Tema: What is the basic premise of Jukebox Chorus, without giving too much away? Charmaine: Jukebox Chorus is a culmination of great Aussie hits, told through the lens of a Sri Lankan immigrant. I'm just one voice in the crowd... but I am hoping people will recognise their voice inside mine. We as humans are all more alike than we think - no matter what our backgrounds.
Tema: Who are the key individuals involved in the making of Jukebox Chorus? Charmaine: The making of Jukebox Chorus wouldn't be possible without my business partner and dear friend Ben Gillard. This also includes our extremely talented singers across all five choirs: Gospo Collective, Jones Commentary, Jones Chorus, Jones Juniors and the Big Black Kaftans. They are the people who allow me to bring me creative dreams to life.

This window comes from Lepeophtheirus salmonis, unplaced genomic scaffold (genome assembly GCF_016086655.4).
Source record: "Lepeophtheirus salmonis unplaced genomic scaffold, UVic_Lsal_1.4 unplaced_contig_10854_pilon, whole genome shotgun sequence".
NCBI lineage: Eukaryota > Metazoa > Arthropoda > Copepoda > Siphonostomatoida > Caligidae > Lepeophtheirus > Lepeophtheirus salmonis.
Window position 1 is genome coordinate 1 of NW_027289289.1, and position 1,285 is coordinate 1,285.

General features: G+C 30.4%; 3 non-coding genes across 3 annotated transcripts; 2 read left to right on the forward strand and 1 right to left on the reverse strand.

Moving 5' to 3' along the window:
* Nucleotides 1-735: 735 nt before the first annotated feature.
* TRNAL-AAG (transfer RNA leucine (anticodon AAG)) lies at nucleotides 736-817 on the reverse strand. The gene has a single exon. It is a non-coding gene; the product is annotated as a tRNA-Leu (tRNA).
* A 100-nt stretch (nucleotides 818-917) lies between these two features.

Tema: What are you hoping for Jukebox Chorus to offer to your audience? Charmaine: A sense of what it means to be a community through music. What to learn from, grow to, be proud of, how to forgive, seek forgiveness, how to heal and how to become advocates for unity.
Tema: What do you think makes Jukebox Chorus a must-watch show? Charmaine: The people. Our show is made up of more than 100 Adelaide-based singers - from professionals and amateurs, to those who simply sing with us for fun or have a sense of belonging. The melodic mashups, the storyline – all of this is a unique take on iconic Aussie music that has never been heard before.
Tema: How did you get involved with the Adelaide Fringe (AF)? Charmaine: I first got involved with the Adelaide Fringe over a decade ago with a show called Gospocentric. I had the help of a dear friend and beloved man, Anthony Williamson, who we said goodbye to last year. I think he's definitely going to be there in spirit for this show!